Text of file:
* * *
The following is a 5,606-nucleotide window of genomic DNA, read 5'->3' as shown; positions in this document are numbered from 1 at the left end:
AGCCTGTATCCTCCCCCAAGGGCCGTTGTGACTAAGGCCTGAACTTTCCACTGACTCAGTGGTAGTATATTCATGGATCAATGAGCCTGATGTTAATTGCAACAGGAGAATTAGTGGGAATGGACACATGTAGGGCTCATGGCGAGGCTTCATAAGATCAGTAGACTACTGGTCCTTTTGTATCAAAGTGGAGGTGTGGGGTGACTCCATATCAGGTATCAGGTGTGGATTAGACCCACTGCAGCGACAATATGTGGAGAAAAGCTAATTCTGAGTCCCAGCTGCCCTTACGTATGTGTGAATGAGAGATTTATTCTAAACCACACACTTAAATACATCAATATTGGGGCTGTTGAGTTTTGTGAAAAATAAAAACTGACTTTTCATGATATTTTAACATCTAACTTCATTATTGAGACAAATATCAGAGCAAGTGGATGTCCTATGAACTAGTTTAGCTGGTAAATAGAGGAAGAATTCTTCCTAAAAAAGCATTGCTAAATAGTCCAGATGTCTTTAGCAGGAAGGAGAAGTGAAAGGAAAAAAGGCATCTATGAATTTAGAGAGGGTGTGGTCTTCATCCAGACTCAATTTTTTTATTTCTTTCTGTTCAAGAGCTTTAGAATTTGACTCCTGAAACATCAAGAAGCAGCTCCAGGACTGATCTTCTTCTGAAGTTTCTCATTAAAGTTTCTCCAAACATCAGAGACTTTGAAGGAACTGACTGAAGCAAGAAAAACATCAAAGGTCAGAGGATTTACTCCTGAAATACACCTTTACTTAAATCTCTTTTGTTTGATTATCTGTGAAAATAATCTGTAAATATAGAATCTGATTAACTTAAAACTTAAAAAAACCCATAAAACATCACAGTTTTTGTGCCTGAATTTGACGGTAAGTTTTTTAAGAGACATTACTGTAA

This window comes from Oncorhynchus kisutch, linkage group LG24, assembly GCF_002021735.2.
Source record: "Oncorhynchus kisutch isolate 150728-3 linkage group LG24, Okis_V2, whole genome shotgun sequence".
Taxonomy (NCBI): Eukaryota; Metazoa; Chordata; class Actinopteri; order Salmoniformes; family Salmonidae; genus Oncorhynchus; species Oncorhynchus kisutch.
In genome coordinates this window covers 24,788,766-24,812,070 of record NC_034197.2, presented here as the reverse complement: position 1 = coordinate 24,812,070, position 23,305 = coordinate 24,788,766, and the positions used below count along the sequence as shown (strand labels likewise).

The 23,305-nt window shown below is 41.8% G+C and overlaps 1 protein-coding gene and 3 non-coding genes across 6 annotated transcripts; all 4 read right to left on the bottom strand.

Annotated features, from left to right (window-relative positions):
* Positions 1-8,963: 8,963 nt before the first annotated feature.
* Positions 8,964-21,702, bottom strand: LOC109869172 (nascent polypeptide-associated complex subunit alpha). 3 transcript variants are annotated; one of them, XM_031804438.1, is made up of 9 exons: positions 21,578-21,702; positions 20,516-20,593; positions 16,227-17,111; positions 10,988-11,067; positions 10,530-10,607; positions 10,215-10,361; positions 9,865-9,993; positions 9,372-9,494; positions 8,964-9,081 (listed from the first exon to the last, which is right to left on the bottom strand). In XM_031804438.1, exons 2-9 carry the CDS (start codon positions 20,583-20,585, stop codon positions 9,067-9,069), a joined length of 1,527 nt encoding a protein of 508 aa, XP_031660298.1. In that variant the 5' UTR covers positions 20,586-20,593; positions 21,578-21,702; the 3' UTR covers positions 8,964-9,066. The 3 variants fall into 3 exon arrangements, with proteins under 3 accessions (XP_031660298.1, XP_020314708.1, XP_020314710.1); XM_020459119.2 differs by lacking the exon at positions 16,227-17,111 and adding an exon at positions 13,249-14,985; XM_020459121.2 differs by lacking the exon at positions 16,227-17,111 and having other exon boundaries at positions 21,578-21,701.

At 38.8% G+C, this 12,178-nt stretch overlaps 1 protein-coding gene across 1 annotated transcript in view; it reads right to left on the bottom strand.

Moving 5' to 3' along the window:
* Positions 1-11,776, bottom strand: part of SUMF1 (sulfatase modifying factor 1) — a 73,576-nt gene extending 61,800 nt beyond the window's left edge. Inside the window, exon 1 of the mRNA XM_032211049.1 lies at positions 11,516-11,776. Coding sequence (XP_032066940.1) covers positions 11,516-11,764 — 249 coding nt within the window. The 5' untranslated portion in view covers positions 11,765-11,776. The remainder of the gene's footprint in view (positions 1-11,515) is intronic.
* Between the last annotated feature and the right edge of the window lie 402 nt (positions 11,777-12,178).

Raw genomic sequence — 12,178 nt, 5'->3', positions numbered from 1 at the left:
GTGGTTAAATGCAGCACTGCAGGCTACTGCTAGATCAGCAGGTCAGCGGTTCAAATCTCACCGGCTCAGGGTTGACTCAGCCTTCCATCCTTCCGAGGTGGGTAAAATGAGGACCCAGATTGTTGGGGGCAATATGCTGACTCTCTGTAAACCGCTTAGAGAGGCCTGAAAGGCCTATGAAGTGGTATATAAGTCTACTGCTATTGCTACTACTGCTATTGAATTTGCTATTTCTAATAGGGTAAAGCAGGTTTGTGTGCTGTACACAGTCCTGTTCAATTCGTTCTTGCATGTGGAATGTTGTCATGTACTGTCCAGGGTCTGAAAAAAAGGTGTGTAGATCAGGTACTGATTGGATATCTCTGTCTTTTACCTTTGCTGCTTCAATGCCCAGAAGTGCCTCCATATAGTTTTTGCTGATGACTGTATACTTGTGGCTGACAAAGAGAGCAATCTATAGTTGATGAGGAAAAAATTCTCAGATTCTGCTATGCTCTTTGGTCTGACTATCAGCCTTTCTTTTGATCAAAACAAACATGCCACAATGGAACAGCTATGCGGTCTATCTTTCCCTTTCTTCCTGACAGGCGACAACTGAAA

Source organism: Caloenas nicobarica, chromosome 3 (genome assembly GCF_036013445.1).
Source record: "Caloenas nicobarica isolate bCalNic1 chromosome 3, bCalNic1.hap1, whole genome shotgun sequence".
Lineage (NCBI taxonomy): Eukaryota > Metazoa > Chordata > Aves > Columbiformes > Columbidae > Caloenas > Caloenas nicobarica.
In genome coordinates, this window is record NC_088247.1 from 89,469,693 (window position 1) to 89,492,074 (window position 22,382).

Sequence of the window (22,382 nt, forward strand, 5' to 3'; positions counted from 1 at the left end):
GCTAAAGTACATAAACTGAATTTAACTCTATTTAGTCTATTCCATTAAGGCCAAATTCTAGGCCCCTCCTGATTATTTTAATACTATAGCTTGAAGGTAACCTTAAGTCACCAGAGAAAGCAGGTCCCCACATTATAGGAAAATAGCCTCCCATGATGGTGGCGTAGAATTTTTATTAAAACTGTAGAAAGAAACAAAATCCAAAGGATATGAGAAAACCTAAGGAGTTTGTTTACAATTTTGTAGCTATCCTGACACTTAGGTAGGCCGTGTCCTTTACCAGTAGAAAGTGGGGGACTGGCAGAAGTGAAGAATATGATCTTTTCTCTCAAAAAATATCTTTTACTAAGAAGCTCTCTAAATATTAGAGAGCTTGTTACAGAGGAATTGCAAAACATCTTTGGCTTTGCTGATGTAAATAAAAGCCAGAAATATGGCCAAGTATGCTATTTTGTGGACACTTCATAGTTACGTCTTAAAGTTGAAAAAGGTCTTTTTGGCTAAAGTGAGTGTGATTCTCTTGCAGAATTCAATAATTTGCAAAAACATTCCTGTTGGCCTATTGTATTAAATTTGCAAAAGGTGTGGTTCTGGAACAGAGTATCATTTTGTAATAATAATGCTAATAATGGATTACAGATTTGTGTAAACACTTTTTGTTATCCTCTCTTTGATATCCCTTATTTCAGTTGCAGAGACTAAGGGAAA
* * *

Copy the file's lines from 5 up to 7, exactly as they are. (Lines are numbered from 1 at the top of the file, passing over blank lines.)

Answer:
Taxonomy (NCBI): Eukaryota; Metazoa; Chordata; class Actinopteri; order Salmoniformes; family Salmonidae; genus Oncorhynchus; species Oncorhynchus kisutch.
In genome coordinates this window covers 24,788,766-24,812,070 of record NC_034197.2, presented here as the reverse complement: position 1 = coordinate 24,812,070, position 23,305 = coordinate 24,788,766, and the positions used below count along the sequence as shown (strand labels likewise).

The 23,305-nt window shown below is 41.8% G+C and overlaps 1 protein-coding gene and 3 non-coding genes across 6 annotated transcripts; all 4 read right to left on the bottom strand.